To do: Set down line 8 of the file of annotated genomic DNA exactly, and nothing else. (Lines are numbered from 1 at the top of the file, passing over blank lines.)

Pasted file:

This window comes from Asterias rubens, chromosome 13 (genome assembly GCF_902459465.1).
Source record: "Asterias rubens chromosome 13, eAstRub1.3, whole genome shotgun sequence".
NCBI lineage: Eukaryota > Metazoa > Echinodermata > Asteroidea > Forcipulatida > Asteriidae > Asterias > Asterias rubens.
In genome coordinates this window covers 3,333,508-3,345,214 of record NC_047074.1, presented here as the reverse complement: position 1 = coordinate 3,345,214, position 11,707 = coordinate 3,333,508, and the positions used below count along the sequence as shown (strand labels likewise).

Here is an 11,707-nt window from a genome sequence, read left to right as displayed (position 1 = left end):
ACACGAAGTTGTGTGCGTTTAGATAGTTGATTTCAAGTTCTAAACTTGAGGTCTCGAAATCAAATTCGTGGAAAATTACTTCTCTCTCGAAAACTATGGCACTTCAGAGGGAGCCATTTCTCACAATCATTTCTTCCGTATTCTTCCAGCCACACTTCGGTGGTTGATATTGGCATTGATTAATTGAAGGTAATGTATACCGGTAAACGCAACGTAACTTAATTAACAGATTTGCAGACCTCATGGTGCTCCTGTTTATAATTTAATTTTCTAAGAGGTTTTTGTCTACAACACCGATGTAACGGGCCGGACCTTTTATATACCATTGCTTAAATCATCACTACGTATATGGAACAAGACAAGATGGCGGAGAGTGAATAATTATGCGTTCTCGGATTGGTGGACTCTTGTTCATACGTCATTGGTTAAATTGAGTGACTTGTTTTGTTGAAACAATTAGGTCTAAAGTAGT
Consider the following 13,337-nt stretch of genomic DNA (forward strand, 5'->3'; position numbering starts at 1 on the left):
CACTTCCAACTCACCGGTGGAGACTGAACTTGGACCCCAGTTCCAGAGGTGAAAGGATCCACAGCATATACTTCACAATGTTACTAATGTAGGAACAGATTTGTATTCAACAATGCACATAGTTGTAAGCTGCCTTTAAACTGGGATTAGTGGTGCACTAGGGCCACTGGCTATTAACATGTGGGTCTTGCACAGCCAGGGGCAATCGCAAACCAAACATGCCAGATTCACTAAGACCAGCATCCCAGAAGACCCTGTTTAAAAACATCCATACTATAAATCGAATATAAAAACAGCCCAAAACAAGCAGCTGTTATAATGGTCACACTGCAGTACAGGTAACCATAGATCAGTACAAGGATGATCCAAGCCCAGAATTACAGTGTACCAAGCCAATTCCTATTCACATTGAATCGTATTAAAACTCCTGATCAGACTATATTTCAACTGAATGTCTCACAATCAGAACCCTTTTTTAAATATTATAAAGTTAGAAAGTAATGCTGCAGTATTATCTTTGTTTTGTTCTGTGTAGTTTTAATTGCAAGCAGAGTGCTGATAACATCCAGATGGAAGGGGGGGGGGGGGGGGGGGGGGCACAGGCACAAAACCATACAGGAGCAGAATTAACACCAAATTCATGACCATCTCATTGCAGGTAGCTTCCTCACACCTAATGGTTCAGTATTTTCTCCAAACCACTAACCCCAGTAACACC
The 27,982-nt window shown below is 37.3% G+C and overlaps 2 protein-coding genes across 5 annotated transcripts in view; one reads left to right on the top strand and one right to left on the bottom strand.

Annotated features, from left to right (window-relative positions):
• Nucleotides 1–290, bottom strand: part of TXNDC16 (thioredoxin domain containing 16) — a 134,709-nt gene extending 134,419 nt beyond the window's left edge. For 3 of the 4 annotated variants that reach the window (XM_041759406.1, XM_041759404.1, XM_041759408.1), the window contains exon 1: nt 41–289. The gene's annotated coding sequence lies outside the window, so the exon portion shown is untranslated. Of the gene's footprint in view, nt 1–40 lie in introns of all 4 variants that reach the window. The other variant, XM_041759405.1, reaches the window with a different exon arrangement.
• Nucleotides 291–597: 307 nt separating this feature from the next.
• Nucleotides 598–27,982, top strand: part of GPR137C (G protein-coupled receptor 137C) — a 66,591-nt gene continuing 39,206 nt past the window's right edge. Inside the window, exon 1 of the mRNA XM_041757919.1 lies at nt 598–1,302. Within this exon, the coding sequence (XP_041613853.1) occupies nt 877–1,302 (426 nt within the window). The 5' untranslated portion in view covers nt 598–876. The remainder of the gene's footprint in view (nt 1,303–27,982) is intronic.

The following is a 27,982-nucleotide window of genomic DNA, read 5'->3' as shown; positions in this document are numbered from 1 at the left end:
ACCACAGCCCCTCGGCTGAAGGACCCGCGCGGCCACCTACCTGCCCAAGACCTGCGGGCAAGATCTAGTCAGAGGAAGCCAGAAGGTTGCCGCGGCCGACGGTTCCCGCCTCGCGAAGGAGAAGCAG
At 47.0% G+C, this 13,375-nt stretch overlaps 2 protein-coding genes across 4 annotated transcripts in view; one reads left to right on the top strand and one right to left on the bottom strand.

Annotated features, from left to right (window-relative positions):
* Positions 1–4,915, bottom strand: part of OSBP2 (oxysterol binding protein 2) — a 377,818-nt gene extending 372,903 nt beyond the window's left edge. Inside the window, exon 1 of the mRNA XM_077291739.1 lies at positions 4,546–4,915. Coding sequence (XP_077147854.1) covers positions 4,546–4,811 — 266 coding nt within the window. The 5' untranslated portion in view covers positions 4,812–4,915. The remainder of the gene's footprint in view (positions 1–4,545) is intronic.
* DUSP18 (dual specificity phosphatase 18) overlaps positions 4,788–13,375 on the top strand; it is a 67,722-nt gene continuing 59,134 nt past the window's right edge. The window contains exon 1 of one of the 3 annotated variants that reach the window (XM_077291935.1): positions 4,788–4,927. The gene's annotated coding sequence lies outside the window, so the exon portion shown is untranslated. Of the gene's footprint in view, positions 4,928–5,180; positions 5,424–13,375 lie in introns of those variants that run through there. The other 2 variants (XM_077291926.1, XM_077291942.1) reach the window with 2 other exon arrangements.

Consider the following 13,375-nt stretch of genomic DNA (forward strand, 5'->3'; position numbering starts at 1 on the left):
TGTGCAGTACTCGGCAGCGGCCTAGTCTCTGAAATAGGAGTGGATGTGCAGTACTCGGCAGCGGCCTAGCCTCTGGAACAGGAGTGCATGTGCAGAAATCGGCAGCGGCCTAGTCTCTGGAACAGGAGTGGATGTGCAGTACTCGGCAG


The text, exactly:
CACTTCCAACTCACCGGTGGAGACTGAACTTGGACCCCAGTTCCAGAGGTGAAAGGATCCACAGCATATACTTCACAATGTTACTAATGTAGGAACAGATTTGTATTCAACAATGCACATAGTTGTAAGCTGCCTTTAAACTGGGATTAGTGGTGCACTAGGGCCACTGGCTATTAACATGTGGGTCTTGCACAGCCAGGGGCAATCGCAAACCAAACATGCCAGATTCACTAAGACCAGCATCCCAGAAGACCCTGTTTAAAAACATCCATACTATAAATCGAATATAAAAACAGCCCAAAACAAGCAGCTGTTATAATGGTCACACTGCAGTACAGGTAACCATAGATCAGTACAAGGATGATCCAAGCCCAGAATTACAGTGTACCAAGCCAATTCCTATTCACATTGAATCGTATTAAAACTCCTGATCAGACTATATTTCAACTGAATGTCTCACAATCAGAACCCTTTTTTAAATATTATAAAGTTAGAAAGTAATGCTGCAGTATTATCTTTGTTTTGTTCTGTGTAGTTTTAATTGCAAGCAGAGTGCTGATAACATCCAGATGGAAGGGGGGGGGGGGGGGGGGGGGGCACAGGCACAAAACCATACAGGAGCAGAATTAACACCAAATTCATGACCATCTCATTGCAGGTAGCTTCCTCACACCTAATGGTTCAGTATTTTCTCCAAACCACTAACCCCAGTAACACC